1. As are mine. I now feel that I have been missing out and red are the order of the day. Great for when I’m wearing a dress!

            1. Green wellies have certain connotations. The green welly brigade are Members of the upper-middle class who participate in countryside pursuits such as riding, fox hunting, shooting skeet, etc. Distinguishable by their green Wellington boots and wax jackets.

          2. I think that the classic green version of the Hunter wellie is favored by the royals, the aristocracy, and the suck-up county set. Growing up in the UK, I had the usual high street black wellies. Over here, wellies are only just becoming available in stores, and they’re cheap, made-in-china uncomfortable. I need them for snow clearing, not country walks, and splashed out on the good ones. Had to get them on line. I reckon that if I ever get up-ended in a snow drift and only my feet show, red will stand out more!

        2. I have 3 pairs of wellies, two are Hunters for dog walking and then I have my my music festival PETER STORM Men’s Record Wellies. Struggling to get a picture uploaded but if you search the web…..the Hunters are green but I’ve long since lost my yellow Wellies, Pommers as a Yachtsman will be able to explain to George ;)

    1. Out all day from early morning until early evening so may not even have time for back page cryptic let alone a Toughie.
      Cunning plan has just emerged – save it for Friday when I shut my eyes tightly on my way past the page with the Toughie on it.

      1. That’s as cunning as a fox who’s just been appointed Professor of Cunning at Oxford. :D

  9. That was fun.
    Guessed 6d and worked the anagram backwards to find the cops.
    Didn’t get 19d.
    Although 20a was easy to get, I didn’t know that expression.
    I did know 13a even though I never received one of these. Much prefer to be dumped after a face à face.
    Thanks to Micawber and to Gazza for the review.

  10. Really nice puzzle which, together with the back pager filled the time available perfectly. I would have given it 3* for difficulty – probably due to a number of terms and words that are not so familiar to me. I found the Jay puzzle harder than usual which may make me think the toughie was harder than it really was. I spent a while thinking of words for custody but would never have guessed the actual one used here. Eventually with enough letters in it becomes possible to guess. The boot was my last one in (19d? – to lazy to scroll up!)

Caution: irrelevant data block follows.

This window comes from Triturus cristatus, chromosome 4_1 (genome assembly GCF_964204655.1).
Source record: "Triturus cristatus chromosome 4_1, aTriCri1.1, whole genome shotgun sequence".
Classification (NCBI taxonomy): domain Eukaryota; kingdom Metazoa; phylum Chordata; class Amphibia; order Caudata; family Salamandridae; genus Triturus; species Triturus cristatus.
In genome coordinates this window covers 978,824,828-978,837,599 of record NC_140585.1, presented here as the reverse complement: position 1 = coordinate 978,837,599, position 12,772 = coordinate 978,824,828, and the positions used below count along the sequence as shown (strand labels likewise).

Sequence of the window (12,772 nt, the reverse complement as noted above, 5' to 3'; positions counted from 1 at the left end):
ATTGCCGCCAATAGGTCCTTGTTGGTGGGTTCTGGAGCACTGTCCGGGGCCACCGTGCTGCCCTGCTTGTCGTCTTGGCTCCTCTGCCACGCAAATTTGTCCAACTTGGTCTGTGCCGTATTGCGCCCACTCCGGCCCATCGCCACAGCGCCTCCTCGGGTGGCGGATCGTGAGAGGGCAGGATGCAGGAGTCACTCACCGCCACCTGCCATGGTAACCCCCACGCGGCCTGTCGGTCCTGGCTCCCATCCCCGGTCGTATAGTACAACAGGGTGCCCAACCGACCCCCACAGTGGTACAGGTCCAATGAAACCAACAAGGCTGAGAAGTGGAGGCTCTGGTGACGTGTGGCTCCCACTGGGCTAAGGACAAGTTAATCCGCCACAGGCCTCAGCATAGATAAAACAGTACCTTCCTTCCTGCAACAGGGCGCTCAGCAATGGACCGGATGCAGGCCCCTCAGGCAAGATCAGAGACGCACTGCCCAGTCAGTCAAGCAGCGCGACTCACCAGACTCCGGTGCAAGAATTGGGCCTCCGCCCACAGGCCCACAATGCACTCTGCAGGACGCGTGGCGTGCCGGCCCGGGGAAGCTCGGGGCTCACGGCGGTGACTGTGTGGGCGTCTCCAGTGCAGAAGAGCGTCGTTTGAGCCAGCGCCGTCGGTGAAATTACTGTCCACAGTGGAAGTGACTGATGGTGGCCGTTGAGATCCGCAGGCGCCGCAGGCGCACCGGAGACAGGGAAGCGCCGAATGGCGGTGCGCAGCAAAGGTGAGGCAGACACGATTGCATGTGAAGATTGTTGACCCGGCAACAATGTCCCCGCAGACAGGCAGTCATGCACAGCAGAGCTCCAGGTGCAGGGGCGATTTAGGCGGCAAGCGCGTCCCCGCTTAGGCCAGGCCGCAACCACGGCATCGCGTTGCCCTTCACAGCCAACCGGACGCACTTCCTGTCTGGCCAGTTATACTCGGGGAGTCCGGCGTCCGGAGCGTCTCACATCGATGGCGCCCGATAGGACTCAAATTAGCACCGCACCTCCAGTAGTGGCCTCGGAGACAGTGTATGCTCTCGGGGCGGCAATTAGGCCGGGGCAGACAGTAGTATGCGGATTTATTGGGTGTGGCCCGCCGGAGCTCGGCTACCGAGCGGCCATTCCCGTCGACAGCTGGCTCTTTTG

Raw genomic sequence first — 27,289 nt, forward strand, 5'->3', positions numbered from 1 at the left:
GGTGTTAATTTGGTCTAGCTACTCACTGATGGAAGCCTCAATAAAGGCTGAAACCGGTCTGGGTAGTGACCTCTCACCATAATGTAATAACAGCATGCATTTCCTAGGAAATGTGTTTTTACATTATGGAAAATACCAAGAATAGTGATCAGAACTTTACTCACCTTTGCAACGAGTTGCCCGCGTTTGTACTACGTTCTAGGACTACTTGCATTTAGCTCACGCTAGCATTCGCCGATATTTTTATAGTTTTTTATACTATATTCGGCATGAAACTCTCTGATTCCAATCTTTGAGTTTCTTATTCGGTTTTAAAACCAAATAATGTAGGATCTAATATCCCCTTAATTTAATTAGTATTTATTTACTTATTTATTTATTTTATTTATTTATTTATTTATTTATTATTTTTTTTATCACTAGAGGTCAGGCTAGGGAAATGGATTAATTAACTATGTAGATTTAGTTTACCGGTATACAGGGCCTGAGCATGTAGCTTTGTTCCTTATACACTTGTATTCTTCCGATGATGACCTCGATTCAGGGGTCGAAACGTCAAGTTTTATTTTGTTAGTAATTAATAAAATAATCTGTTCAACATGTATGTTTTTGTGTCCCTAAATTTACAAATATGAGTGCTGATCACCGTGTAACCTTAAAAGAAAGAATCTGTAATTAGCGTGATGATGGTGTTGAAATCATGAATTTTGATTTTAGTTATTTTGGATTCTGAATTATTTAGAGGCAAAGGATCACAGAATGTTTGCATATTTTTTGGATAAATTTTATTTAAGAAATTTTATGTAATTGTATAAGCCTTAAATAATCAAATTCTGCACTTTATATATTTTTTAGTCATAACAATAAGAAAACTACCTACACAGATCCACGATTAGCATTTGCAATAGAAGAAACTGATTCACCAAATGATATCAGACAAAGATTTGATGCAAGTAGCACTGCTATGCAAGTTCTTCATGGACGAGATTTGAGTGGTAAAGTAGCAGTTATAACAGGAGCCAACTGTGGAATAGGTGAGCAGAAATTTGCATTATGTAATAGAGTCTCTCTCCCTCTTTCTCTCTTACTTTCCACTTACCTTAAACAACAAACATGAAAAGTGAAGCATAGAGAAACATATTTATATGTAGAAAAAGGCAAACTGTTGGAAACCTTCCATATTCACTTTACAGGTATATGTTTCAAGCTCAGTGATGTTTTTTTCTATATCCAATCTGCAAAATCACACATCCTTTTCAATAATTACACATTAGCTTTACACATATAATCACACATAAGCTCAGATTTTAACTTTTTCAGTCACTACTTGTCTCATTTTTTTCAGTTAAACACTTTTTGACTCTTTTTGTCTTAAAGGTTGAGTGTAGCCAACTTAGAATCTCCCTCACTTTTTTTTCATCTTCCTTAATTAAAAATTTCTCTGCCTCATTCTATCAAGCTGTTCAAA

Thanks to setter and Gazza

  11. Fabulous ! I am not saying I found it easy , but a lovely new take on things.13a is my stand-out favourite, while I thought 14a was quite brilliant and I really liked 10a as well.
    I was actually getting a little bored at times with crosswords, this has renewed my interest.
    Thanks Micawber and Gazza

  12. Spent a stoopid amount of time trying to justify mealie for 19d, well it is a maize therefore energy (food). Settled on Wellie fortunately. (unchecked first didn’t help my ignorance) Great stuff as ever from Micawber and thanks to Gazza

  13. I struggled to get on wavelength, but completed without needing to draw on any hints. Let’s call it 3*/3* on balance. Some very good clues (15a, 19d and 7d in particular) and if l must pick a favourite it’s my last in – 15a. VMTs to Micawber, and to Gazza.

  14. I solved this on-line after completing th back page blog so for once (!) I know how long it took – 45 seconds longer that the back pager. Hardly a Toughie but it was hugely entertaining.
    Many thanks to Micawber for the puzzle (and the fantastic 13a and also 19d where Gazza’s piccy reminded me of a couple of girls who used to attend the clay shoot where I used to live in a previous life) and to Gazza for the usual excellent blog..

  15. I hate to have to look at the hints but 19d was indecipherable for me. Other than that I struggled through it but it took me a while.

        1. Ah. I’m a bit south of you in Maryland. The “British-isms” in crosswords can be a bit frustrating at times, but it’s all a learning experience.

  16. Micawber in great form as was Jay for the back page ,absolute favourite of both 19d which certainly took longer than 45 seconds as a differential .Many thanks to both.